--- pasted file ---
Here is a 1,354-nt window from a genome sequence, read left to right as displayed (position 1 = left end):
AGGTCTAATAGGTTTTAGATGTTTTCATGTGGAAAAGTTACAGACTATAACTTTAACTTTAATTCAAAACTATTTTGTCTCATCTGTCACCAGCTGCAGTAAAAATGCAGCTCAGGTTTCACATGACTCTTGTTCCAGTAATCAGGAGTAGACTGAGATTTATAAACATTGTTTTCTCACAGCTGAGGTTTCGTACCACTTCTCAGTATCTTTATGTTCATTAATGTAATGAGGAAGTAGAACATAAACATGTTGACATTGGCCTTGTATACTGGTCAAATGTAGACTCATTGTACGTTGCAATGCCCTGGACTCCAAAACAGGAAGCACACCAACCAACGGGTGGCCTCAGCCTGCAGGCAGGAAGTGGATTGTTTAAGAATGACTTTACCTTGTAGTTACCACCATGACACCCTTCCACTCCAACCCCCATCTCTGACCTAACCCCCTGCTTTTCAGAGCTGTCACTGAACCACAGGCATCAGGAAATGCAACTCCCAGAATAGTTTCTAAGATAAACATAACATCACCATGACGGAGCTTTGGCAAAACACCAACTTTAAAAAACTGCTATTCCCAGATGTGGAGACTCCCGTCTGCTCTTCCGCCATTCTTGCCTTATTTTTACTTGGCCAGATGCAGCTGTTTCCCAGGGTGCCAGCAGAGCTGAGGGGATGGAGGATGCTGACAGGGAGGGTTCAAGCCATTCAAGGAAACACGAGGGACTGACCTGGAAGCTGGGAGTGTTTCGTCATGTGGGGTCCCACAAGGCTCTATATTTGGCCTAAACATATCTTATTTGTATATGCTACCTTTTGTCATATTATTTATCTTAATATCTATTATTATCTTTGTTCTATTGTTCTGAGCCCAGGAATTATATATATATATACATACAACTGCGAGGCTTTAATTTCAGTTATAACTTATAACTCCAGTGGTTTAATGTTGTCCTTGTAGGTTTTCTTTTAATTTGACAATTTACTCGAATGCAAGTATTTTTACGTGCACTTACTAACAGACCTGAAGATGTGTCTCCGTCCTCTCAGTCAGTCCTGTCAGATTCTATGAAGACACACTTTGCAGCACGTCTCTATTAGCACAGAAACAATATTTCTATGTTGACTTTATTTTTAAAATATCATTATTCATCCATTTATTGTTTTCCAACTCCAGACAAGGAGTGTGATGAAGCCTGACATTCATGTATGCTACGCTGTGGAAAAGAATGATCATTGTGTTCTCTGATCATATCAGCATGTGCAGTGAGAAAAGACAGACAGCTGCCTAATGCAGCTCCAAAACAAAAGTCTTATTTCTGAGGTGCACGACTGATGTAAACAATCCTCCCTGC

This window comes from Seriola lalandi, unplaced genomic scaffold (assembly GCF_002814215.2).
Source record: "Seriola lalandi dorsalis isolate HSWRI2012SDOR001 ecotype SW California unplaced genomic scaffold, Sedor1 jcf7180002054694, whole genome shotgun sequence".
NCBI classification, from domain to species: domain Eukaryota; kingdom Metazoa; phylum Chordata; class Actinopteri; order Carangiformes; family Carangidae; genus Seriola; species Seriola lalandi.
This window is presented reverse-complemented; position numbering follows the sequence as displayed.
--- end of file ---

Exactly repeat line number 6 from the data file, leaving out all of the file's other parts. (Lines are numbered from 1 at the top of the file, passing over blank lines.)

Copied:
This window is presented reverse-complemented; position numbering follows the sequence as displayed.